Special to the Tribune-Star
I don’t think it’s a secret that I value books as one of life’s great joys; “I am, therefore I read,” could be a T-shirt-worthy motto of mine. Besides reading them, my wife and I also collect them; some to give away, others to keep as long as we breathe.
Buying books has become nearly an addiction for us; just ask our floor joists as they moan every time we return home from a trip to our favorite bookstore, or our children, who ultimately will have more than a few of our keepers on their hands.
Among the most endearing things about used books for us are the inscriptions we find inside their covers. We buy a good many “pre-owned” books at stores and auctions and garage sales — have quite a few given to us, too — and we’ve often found them to have been inscribed by givers to readers under all circumstances and of all ages.
Whether they’ve been gifts at Christmas or birthdays, for children or sweethearts or dear old friends, a good inscription can make a book special, can help bring it to life, can provide intrigue and interest and motivation to even the most reticent reader.
Some of them make us feel a little sad, too, for we know that the book was given in sincerity or love, yet tossed aside thoughtlessly by someone who forgot that a grandparent or parent gave them the book years before. Of course, in many cases, there simply was no one left to take ownership of the books, and they’ve been tossed into boxes to mildew in damp basements.
As much as I’ve tried to like e-books, I still feel that a real book is a thing made of paper and ink and glue; they are physical, as well as intellectual things — we can feel them, touch them, hear them… I’ve published a few books, myself, and plan to get after writing another this summer — a book from scratch, as opposed to a collection of stories. So, I spend considerable time, pen in hand, inscribing copies for people who buy them, and for those to whom one is given. It’s my hope that the readers stop to read the inscription I’ve left for them, for I truly do mean “Best Wishes” when I sign one with those words. Of course, they may have to decipher my scribbles before they know it.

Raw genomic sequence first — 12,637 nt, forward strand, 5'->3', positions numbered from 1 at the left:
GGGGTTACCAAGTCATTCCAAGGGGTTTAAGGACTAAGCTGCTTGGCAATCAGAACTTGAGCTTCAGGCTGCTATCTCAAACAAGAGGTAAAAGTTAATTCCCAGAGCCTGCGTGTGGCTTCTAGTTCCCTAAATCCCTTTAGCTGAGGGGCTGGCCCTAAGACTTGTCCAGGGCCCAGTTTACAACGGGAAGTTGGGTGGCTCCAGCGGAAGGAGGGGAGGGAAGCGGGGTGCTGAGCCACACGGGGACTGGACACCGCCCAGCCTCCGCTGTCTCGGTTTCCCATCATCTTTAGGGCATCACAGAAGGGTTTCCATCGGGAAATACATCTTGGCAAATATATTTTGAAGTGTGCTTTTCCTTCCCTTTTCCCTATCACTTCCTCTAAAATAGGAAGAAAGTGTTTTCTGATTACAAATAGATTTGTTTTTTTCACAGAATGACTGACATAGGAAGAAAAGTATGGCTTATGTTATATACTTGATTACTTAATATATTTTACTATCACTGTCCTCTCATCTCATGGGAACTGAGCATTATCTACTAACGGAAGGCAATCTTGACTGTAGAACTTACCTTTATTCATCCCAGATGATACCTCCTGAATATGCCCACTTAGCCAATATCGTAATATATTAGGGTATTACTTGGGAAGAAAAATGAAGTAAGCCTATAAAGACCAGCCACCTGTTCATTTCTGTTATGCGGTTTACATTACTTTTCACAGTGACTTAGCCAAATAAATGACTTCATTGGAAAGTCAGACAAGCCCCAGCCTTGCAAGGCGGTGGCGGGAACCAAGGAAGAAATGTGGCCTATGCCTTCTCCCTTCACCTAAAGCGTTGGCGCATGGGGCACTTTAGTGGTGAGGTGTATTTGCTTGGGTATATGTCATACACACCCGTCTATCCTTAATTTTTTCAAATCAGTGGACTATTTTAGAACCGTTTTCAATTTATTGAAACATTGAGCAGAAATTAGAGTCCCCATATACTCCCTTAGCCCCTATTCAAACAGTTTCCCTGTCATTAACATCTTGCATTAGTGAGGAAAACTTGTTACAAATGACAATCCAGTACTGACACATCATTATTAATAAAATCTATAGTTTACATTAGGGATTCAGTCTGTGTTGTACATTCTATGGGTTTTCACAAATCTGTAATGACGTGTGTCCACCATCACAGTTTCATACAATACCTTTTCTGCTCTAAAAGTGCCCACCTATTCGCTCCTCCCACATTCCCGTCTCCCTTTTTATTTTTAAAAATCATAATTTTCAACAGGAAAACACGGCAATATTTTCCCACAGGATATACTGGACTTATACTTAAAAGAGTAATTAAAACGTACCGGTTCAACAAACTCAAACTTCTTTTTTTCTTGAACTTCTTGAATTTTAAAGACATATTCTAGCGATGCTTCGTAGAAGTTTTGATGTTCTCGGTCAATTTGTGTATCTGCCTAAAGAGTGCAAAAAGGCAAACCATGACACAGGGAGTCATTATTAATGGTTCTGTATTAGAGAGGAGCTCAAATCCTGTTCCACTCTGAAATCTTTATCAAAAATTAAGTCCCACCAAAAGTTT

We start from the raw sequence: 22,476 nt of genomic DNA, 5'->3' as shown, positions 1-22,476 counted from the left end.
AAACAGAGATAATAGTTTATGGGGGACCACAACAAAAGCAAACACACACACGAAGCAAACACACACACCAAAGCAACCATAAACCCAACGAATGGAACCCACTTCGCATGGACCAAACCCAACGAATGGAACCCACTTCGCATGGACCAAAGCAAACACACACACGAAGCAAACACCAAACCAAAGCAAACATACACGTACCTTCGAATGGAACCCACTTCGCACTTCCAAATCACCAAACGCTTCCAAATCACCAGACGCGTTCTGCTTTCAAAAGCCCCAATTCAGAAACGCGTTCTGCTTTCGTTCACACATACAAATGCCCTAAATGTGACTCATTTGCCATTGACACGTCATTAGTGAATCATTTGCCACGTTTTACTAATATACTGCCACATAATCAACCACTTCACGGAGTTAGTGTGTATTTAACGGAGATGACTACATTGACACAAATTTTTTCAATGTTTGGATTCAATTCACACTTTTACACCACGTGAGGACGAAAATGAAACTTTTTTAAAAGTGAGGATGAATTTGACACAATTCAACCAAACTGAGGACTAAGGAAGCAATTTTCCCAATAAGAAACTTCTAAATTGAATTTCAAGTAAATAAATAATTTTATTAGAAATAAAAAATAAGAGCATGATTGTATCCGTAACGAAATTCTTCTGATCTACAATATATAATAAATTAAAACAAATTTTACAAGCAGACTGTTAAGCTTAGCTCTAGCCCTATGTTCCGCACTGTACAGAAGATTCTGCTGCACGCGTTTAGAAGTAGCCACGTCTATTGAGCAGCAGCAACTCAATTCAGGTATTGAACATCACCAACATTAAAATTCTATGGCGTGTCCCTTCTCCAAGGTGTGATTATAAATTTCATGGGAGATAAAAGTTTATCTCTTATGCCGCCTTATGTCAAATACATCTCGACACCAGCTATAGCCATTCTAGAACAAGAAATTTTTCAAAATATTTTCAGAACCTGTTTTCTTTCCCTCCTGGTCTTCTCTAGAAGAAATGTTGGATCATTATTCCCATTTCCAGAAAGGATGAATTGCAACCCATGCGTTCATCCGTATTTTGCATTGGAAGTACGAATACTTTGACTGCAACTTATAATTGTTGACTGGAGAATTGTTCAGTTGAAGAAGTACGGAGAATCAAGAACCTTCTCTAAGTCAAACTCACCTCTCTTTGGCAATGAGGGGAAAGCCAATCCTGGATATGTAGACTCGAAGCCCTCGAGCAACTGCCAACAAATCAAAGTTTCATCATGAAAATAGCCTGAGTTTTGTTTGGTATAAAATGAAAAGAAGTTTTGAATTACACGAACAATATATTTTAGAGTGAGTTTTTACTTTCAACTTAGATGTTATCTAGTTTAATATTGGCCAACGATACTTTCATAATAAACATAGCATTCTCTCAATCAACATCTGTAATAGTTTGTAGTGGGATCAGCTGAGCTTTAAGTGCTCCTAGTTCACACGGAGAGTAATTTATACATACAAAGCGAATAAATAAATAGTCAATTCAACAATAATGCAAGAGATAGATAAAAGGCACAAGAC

I have trouble thinking of good original inscriptions for my books. One of my biggest concerns is that I might misspell a name or omit a crucial word, particularly in the rush when I have interested buyers waiting in a line for their turn at the table. I refuse to hand to a reader a book in which I’ve committed some egregious error — an inscription ruined by a sudden loss of ink or an inadvertent smear made as I’ve dragged a hand across a page. “A few stories from my home to yours,” reads one of my favorite inscriptions. I mean that, too, for it is an honor to hand a book to a reader and know it is going home to live with them.
Although there are thousands and thousands of books on countless shelves for me to read for the first time, I have to admit that pulling a book off of my own, then opening it to see an inscription, makes me want to re-read it all over again. That happened to me just yesterday. Despite having a stack of books in my house that I have yet to tap into — my wife claims my now-infamous piles are actually booby-traps that collapse when only she walks by them — I pulled a copy of David McCullough’s “Truman” off a cabin shelf and opened it to see my brother’s familiar, perfect handwriting: “To Brother Mike … Happy Birthday! Sept. ’92,” it read. I recalled, just for an instant, how much I enjoyed that book, all 992 pages of it, and even where I spent a few of my days reading it. It made me want to sit in lamplight and start it again, but I appreciated even more that it was my big brother who gave me the book.
One of the first books ever given to me as a gift, besides those from my mother, came from Ruth Hallett, the wonderful lady who helped me start my life as a teacher many years ago. Before I left her mothering care — she suspected I had never stayed away from home for long, but had to while I did my practice teaching — she gave me a copy of the works of Nathaniel Hawthorne, for she knew I loved his short stories. “Best wishes for a future in teaching,” she wrote. “I have enjoyed getting to know you.” I’ve been told that dear Mrs. Hallett still volunteers her time at the school, and that wouldn’t surprise me at all. Her inscription still makes me think of her and that school and those days.
I have become somewhat enamored with a website called the “Book Inscriptions Project” (www.bookinscriptions.com), a site dedicated to the art of writing messages in books, which shouldn’t be confused with merely signing a book or autograph collecting. There are hundreds of images of book inscriptions on the site, started 12 years ago after its founder, Shaun Raviv, discovered a particularly intriguing message inscribed in a used book. I’ve spent a lot of time on that site just scrolling through inscriptions, realizing that it isn’t always the author of a book who is sharing the wisdom or knowledge or plot.
I have to be careful; once I start writing about the feel of a book in my hands or the countless hours I’ve spent curled up like an old cat enjoying one in the quiet of my house, I can go on and on. There’s more to life than good books, but I have to say that, for me anyway, a good life has always included them. Knowing that many of my books were given to me by people who knew I’d be enjoying them, and telling me so inside their front covers, well, that just makes the reading that much better.
Mike Lunsford can be reached by email at hickory
email@example.com, or c/o the Tribune-Star at P.O. Box 149, Terre Haute, IN 47808. Go to his website at www.mike lunsford.com to learn more about his books.